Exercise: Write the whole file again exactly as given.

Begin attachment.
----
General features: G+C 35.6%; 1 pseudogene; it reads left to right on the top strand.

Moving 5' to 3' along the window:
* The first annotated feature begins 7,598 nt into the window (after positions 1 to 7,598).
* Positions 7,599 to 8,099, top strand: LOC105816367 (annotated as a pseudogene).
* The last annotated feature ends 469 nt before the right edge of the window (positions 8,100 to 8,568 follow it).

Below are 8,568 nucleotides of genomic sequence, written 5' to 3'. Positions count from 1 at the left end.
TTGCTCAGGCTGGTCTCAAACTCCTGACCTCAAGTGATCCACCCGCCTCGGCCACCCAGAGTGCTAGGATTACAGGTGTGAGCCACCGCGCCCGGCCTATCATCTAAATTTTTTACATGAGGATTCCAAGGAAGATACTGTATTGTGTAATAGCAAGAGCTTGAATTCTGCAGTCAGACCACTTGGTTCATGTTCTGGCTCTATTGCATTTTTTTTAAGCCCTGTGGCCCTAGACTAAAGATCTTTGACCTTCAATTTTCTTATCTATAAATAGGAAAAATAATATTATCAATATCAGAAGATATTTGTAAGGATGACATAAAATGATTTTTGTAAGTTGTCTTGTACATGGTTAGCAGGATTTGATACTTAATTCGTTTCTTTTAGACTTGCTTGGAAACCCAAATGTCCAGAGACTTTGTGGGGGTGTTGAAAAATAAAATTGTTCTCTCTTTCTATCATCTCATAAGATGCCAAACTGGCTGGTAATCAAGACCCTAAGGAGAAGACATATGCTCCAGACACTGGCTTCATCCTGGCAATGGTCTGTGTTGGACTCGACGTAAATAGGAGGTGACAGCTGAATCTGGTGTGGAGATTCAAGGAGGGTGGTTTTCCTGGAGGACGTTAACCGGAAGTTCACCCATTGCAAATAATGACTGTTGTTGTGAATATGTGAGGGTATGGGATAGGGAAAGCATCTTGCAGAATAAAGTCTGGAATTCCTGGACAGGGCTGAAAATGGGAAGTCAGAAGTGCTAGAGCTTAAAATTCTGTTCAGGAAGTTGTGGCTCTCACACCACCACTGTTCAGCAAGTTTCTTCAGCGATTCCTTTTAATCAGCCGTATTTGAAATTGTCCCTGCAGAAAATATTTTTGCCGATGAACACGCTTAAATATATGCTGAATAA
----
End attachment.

General features: G+C 35.6%; 1 pseudogene; it reads left to right on the top strand.

Moving 5' to 3' along the window:
* The first annotated feature begins 7,598 nt into the window (after positions 1 to 7,598).
* Positions 7,599 to 8,099, top strand: LOC105816367 (annotated as a pseudogene).
* The last annotated feature ends 469 nt before the right edge of the window (positions 8,100 to 8,568 follow it).

Below are 8,568 nucleotides of genomic sequence, written 5' to 3'. Positions count from 1 at the left end.
TTGCTCAGGCTGGTCTCAAACTCCTGACCTCAAGTGATCCACCCGCCTCGGCCACCCAGAGTGCTAGGATTACAGGTGTGAGCCACCGCGCCCGGCCTATCATCTAAATTTTTTACATGAGGATTCCAAGGAAGATACTGTATTGTGTAATAGCAAGAGCTTGAATTCTGCAGTCAGACCACTTGGTTCATGTTCTGGCTCTATTGCATTTTTTTTAAGCCCTGTGGCCCTAGACTAAAGATCTTTGACCTTCAATTTTCTTATCTATAAATAGGAAAAATAATATTATCAATATCAGAAGATATTTGTAAGGATGACATAAAATGATTTTTGTAAGTTGTCTTGTACATGGTTAGCAGGATTTGATACTTAATTCGTTTCTTTTAGACTTGCTTGGAAACCCAAATGTCCAGAGACTTTGTGGGGGTGTTGAAAAATAAAATTGTTCTCTCTTTCTATCATCTCATAAGATGCCAAACTGGCTGGTAATCAAGACCCTAAGGAGAAGACATATGCTCCAGACACTGGCTTCATCCTGGCAATGGTCTGTGTTGGACTCGACGTAAATAGGAGGTGACAGCTGAATCTGGTGTGGAGATTCAAGGAGGGTGGTTTTCCTGGAGGACGTTAACCGGAAGTTCACCCATTGCAAATAATGACTGTTGTTGTGAATATGTGAGGGTATGGGATAGGGAAAGCATCTTGCAGAATAAAGTCTGGAATTCCTGGACAGGGCTGAAAATGGGAAGTCAGAAGTGCTAGAGCTTAAAATTCTGTTCAGGAAGTTGTGGCTCTCACACCACCACTGTTCAGCAAGTTTCTTCAGCGATTCCTTTTAATCAGCCGTATTTGAAATTGTCCCTGCAGAAAATATTTTTGCCGATGAACACGCTTAAATATATGCTGAATAA